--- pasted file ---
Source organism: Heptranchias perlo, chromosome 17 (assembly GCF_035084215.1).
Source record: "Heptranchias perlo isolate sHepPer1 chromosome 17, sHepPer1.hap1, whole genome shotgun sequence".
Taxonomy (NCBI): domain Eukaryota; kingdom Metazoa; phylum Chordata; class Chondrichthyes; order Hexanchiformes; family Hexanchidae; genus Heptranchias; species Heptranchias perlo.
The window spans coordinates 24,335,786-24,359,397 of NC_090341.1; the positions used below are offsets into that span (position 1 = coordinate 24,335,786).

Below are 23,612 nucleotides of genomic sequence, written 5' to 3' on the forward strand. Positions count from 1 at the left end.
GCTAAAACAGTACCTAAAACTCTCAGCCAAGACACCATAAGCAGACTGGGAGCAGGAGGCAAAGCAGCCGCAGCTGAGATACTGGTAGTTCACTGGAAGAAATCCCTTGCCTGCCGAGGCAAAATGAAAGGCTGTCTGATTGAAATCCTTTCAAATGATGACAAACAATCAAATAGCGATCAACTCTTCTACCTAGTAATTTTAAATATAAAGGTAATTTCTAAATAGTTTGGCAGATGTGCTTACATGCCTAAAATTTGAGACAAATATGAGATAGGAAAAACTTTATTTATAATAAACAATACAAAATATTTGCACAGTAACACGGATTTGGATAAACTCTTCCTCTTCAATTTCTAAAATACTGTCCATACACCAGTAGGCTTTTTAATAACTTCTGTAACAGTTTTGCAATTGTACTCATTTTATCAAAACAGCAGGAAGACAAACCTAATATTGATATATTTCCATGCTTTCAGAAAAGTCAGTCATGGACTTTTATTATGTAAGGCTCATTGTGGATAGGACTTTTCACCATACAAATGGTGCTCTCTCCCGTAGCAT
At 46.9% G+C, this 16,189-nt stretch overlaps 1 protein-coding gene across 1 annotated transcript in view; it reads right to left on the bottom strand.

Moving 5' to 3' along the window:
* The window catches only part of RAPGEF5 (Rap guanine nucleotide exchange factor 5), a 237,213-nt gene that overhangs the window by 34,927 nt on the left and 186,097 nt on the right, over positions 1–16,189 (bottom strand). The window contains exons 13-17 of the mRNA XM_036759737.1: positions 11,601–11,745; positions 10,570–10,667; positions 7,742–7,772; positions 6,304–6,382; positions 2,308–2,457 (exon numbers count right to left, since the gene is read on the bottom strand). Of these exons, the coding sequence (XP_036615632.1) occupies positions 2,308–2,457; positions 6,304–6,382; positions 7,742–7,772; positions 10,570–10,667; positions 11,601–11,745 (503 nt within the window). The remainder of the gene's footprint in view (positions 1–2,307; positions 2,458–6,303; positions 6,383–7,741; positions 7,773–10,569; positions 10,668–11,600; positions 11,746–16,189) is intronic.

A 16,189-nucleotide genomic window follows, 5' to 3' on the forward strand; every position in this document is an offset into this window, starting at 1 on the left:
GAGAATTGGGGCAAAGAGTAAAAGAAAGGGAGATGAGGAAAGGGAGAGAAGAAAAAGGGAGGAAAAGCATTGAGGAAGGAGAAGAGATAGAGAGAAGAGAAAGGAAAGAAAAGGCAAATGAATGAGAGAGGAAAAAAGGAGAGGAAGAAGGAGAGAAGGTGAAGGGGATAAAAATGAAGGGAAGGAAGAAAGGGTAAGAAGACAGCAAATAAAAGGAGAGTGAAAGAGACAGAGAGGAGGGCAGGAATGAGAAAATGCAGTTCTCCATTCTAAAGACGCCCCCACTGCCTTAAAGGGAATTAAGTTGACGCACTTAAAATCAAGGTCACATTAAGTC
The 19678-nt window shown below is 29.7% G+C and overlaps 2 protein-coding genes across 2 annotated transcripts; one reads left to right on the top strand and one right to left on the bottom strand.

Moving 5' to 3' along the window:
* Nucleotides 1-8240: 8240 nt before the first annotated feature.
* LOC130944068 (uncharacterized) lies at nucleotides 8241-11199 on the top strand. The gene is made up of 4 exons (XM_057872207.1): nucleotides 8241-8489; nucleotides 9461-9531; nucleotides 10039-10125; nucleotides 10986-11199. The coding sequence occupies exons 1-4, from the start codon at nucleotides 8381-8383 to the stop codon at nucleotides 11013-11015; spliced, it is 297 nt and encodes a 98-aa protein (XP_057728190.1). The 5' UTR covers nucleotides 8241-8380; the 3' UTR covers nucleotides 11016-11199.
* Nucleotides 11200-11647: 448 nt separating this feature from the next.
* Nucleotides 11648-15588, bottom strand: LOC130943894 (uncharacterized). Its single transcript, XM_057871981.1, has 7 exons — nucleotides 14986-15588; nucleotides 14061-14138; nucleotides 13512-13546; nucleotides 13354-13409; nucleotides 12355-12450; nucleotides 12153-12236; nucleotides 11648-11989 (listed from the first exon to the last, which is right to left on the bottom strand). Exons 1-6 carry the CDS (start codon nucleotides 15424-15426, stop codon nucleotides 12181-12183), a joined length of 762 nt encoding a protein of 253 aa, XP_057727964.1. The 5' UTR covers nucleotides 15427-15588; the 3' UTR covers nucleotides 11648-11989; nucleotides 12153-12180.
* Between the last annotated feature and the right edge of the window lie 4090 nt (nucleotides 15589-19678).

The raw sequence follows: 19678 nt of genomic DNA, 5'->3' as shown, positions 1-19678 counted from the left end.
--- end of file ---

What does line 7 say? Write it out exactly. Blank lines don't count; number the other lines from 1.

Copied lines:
At 46.9% G+C, this 16,189-nt stretch overlaps 1 protein-coding gene across 1 annotated transcript in view; it reads right to left on the bottom strand.